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Advanced paternal age is associated with an increased risk of fathering children with genetic disorders and other adverse reproductive consequences. However, the mechanisms underlying this phenomenon remain largely unexplored. In this review, we focus on the impact of paternal age on de novo mutations that are an important contributor to genetic disease and can be studied both indirectly through large-scale sequencing studies and directly in the tissue in which they predominantly arise-the aging testis. We discuss the recent data that have helped establish the origins and frequency of de novo mutations, and highlight experimental evidence about the close link between new mutations, parental age, and genetic disease. We then focus on a small group of rare genetic conditions, the so-called "paternal age effect" disorders that show a strong association between paternal age and disease prevalence, and discuss the underlying mechanism ("selfish selection") and implications of this process in more detail. More broadly, understanding the causes and consequences of paternal age on genetic risk has important implications both for individual couples and for public health advice given that the average age of fatherhood is steadily increasing in many developed nations.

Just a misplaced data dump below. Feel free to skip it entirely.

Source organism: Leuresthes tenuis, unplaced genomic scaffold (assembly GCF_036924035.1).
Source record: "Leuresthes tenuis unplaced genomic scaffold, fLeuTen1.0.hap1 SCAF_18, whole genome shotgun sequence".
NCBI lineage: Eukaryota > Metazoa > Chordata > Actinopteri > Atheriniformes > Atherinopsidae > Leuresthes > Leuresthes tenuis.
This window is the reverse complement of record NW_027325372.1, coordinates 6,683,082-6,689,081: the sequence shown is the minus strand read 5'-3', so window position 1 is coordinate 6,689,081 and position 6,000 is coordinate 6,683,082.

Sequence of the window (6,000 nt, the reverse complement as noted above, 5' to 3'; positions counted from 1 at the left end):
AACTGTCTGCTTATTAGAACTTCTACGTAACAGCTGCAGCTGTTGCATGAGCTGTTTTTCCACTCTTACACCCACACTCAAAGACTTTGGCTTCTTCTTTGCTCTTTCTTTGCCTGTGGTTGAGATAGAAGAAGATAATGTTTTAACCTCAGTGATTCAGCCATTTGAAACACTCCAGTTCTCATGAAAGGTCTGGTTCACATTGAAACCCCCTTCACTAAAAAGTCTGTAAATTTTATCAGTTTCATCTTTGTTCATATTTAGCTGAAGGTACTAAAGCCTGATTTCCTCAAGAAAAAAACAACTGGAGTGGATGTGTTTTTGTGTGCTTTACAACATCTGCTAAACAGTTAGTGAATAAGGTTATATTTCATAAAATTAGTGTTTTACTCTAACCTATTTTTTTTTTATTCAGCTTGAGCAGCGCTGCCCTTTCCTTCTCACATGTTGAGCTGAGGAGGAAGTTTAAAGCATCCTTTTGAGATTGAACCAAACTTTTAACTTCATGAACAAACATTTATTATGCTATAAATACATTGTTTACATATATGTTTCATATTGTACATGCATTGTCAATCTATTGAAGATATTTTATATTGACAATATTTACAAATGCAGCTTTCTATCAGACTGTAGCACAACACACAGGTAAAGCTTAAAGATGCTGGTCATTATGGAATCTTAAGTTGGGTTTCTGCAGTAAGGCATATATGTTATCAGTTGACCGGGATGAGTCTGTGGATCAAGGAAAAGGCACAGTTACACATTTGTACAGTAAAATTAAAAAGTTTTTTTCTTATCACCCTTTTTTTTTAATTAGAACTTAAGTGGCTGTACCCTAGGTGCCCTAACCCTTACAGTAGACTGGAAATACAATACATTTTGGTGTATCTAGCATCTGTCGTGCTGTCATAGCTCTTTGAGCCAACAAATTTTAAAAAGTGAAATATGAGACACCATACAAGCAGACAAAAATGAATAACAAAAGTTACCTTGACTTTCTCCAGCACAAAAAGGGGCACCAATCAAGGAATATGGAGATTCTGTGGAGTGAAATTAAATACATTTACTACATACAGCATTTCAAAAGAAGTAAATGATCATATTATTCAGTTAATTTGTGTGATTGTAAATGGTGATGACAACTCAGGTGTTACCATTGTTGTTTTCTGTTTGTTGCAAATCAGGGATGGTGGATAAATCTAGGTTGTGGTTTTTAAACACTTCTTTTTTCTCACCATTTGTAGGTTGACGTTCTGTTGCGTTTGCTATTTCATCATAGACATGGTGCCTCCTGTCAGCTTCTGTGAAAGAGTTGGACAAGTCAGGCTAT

Original publication




Journal article


Fertil Steril

Publication Date





1001 - 1012


Paternal age effect, complex disorders, rare disorders, selfish selection, spermatogonial stem cells, Humans, Male, Aging, Mutation, Paternal Age, Testis